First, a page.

From a previous ITLOS hearing. (Photo/ITLOS)

Maldives wins EEZ dispute with Mauritius over Chagos

The delimitation line allocates to Mauritius 45,331 sqkm and to the Maldives 47,232 sqkm.

28 April 2023

An international tribunal on Friday sided with the Maldives in the dispute with Mauritius surrounding the delimitation of the maritime boundary of the Exclusive Economic Zones (EEZ) of the Maldives and the Chagos archipelago, awarding a bigger portion to the Maldives. 

In the case:

  • When the UN General Assembly sought the International Court of Justice's (ICJ) advice, in 2019, they suggested that the Chagos islands were under Mauritius sovereignty

  • In the same year, the UN General Assembly adopted a resolution calling on United Kingdom to hand over Chagos to Mauritius within six months 

Mauritius went to the International Tribunal on the Law of the Sea (ITLOS) to delimitate territorial waters from the Maldives based on the ICJ's recommendations.

The Maldives had voted against the UN resolution at the time, but in August 2022, the country's stand was changed to that of Mauritius via a letter President Ibrahim Mohamed Solih sent to his Mauritian counterpart. This was revealed by Attorney General Ibrahim Riffath during hearings in October.

Opposition has claimed that the president's letter amounts to giving up part of the Maldives' territory.

In its judgement, ITLOS rejected Mauritius' argument that Blenheim Reef should be considered as a base point in drawing the equidistance line. 

According to the judgement:

  • The provisional equidistance line starts, in the west, at a point of intersection between the 200 nm limits of Mauritius and the Maldives

  • The 200 nm limits of the Parties in the area relevant to this delimitation should be measured from the respective archipelagic baselines published by each party, with the exception of the archipelagic baselines at Blenheim Reef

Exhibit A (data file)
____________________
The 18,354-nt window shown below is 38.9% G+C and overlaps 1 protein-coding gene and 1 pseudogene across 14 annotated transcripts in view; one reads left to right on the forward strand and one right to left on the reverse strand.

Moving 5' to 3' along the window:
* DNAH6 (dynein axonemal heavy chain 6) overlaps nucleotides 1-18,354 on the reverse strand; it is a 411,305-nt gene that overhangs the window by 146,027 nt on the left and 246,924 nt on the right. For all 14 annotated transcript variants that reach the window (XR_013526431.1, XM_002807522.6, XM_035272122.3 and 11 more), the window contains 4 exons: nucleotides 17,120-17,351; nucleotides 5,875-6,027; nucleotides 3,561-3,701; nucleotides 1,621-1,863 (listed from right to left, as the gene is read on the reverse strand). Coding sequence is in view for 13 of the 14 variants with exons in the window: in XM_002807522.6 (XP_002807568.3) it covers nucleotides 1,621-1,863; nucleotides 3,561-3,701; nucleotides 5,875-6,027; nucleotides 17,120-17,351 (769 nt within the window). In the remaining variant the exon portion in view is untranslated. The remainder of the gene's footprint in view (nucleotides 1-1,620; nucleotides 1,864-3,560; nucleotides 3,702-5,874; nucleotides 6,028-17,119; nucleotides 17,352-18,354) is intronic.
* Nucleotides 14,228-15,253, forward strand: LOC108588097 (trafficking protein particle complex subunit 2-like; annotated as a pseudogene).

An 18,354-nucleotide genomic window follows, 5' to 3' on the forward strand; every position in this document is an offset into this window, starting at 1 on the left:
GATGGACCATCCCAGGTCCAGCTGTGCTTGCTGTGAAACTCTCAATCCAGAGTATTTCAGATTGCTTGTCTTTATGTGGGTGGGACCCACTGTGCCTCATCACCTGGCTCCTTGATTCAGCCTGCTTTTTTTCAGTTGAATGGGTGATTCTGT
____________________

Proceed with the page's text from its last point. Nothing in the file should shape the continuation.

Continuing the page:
• For Blenheim Reef, the 200 nm limit should be measured from the northern intersection point of the low-water line of Blenheim Reef with the 12 nm limit measured from the low-water line of Île Takamaka

ITLOS noted that the size of the relevant area is calculated to be approximately 92,563 sqkm. The delimitation line allocates to Mauritius 45,331 sqkm and to the Maldives 47,232 sqkm.

"Thus, the ratio of the areas allocated to the Parties is 1:0.960 in favour of the Maldives," the judgement read. 

Meanwhile, ITLOS rejected Maldives' objections over its jurisdiction over the disagreement between the two countries concerning the delimitation of the area of overlap between the claim of the Maldives to a continental shelf beyond 200 nm and the claim of Mauritius to a 200 nm zone.

"The Special Chamber therefore considers that the portion of the continental shelf beyond 200 nm should not be seen and treated as a separate and different maritime area of the coastal state, entailing two separate disputes," the judgement read.

ITLOS, however, noted that both the Maldives and Mauritius disagree as to Mauritius’ entitlement to the continental shelf beyond 200 nm.

"On the other hand, the entitlement of the Maldives to the continental shelf beyond 200 nm is uncontested between the parties," the judgement read.

However, a separate case is ongoing at the Commission on the Limits of the Continental Shelf (CLCS) on the same issue, ITLOS said it will not proceed to delimit the continental shelf beyond 200 nm between Mauritius and the Maldives, as requested by Mauritius.